Byrne dabbled with She-Hulk’s sense of inferiority in trying to fill Ben Grimm’s shoes in her early issues, but not for too long. Even here, with her appearance at the wedding of Black Bolt and Medusa in FF ANNUAL #18, despite a few critical missteps in battle, her personality shines through. This was what Byrne’s She-Hulk brought to the table: a real sense of fun, often surpassing even the comic relief brought by the Thing’s usual wisecracking role, just because there wasn’t that layer of tragedy overlaying it, as in Ben Grimm’s case.
Byrne also remedied Jen’s longtime lousy taste in men by introducing a new love interest for her, longtime FF associate (and Johnny Storm’s college roommate) Wyatt Wingfoot. The two first met in FANTASTIC FOUR # 269, when Reed and Jennifer head out West to Wyatt’s tribal homeland to defeat the cosmic threat known as Terminus. The two wind up, well, falling all over each other, for lack of a better term:
And by issue’s end, Wyatt has elected to forfeit his place as tribal leader and return to a life of adventure alongside the Fantastic Four, and already She-Hulk seems impressed with him. Of course, the fact that he’s not sporting a giant porn ‘stache should be Jen’s first clue that she’s trading up.
She-Hulk’s best and funniest showcase issue in Byrne’s run came in issue #275, “The Naked Truth.”
In a story that’s actually even more relevant in today’s paparazzi-ridden tabloid world than it was when it was published twenty-two years ago, She-Hulk is minding her own business sunbathing on the roof of the Baxter Building, when a sleazy skin-magazine publisher comes along in a borrowed traffic helicopter and manages to get some topless photos:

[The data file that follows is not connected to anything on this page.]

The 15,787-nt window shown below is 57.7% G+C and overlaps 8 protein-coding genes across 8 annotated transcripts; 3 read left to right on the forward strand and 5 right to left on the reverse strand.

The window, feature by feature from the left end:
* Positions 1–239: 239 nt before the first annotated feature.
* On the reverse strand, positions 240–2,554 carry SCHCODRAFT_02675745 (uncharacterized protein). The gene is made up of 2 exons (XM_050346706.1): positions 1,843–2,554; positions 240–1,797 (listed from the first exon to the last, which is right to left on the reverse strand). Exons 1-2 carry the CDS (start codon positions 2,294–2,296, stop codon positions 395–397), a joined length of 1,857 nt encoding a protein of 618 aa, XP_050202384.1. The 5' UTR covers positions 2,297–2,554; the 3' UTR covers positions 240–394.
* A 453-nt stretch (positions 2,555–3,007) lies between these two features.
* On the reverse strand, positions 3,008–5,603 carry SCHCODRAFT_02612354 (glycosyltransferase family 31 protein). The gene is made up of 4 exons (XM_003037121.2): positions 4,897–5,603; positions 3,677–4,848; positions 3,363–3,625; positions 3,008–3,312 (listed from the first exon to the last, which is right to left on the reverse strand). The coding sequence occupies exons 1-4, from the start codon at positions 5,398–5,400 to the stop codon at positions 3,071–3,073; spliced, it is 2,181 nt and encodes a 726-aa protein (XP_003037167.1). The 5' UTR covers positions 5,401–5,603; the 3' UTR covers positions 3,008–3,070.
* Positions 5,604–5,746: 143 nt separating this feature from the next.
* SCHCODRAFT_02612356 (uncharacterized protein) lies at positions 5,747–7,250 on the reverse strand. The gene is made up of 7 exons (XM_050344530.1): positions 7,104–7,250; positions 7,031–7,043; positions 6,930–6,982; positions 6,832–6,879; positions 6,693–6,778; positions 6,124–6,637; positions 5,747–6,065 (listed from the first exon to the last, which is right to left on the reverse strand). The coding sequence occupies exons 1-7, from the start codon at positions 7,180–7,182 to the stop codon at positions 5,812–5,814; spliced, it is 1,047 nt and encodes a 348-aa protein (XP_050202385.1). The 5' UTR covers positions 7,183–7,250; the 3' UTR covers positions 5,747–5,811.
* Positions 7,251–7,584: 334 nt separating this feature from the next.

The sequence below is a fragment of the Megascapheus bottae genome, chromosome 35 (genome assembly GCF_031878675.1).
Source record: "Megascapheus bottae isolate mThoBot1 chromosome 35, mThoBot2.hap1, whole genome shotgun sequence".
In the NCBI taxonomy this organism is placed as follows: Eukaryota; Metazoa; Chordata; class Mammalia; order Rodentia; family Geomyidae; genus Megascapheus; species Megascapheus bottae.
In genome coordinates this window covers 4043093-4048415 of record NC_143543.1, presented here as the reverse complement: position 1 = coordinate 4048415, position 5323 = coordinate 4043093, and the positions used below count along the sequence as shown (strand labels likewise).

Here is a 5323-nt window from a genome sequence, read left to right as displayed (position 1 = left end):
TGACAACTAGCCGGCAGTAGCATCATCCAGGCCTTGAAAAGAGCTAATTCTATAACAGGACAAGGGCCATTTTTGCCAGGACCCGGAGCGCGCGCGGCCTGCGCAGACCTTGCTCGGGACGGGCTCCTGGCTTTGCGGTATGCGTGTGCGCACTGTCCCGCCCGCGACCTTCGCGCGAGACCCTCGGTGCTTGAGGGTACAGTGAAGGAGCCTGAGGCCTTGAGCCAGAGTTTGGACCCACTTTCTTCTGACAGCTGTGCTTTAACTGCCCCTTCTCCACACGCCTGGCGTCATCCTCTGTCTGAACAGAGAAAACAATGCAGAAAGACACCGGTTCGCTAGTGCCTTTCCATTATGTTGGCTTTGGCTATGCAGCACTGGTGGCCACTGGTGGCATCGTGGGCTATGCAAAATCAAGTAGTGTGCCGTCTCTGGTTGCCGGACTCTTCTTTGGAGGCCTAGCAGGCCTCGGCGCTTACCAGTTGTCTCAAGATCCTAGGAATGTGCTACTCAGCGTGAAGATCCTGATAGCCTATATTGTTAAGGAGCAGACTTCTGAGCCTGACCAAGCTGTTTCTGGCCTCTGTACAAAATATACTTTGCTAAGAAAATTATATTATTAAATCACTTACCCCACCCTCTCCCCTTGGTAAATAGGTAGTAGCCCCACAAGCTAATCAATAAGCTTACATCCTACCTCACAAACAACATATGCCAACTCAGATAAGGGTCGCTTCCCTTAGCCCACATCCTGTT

Needless to say, Jennifer’s not taking this lying down, and immediately leaps to pursuit:
While she catches the chopper, they manage to get away after slamming her into the side of a building. Luckily, Wyatt Wingfoot is there on a borrowed jet-cycle for the pickup. Jen puts her not-so-rusty attorney’s skills to use and tracks down the traffic copter, where she … persuades the pilot to hand over the name of the photographer.
Consequently, diminutive attorney Jennifer Walter and her burly Native American bodyguard wind up in the more than slightly seedy offices of THE NAKED TRUTH, a periodical that Jen remarks “makes HUSTLER look like the CONGRESSIONAL REPORT.” Meeting with the rag’s publisher, T.J. Vance, Jen realizes that all her legal threats aren’t going to do much good against the slimeball:
Rather, she opts for another route, changing into She-Hulk and crushing the publisher’s safe containing all their checks and receipts into a ball.
Unfortunately, even then She-Hulk has to face the fact that, satisfying as that was, it still won’t prevent the photos from being printed. However, there’s a surprise in the works, as delivered by Johnny Storm. It turns out that the publisher was in such a rush to get the magazine in stores, he neglected to tell the printer that they were of a green woman, so the printer color-corrected them:
Johnny’s right, by the way: The STAR TREK pilot had the same thing happen with the makeup tests for the Orion slave girl, but I digress…
A charming, funny She-Hulk solo story from Mr. Byrne, and one which whetted the appetite for more. Luckily for readers of the time, more would be on the way. As we’ll see next week. See you then.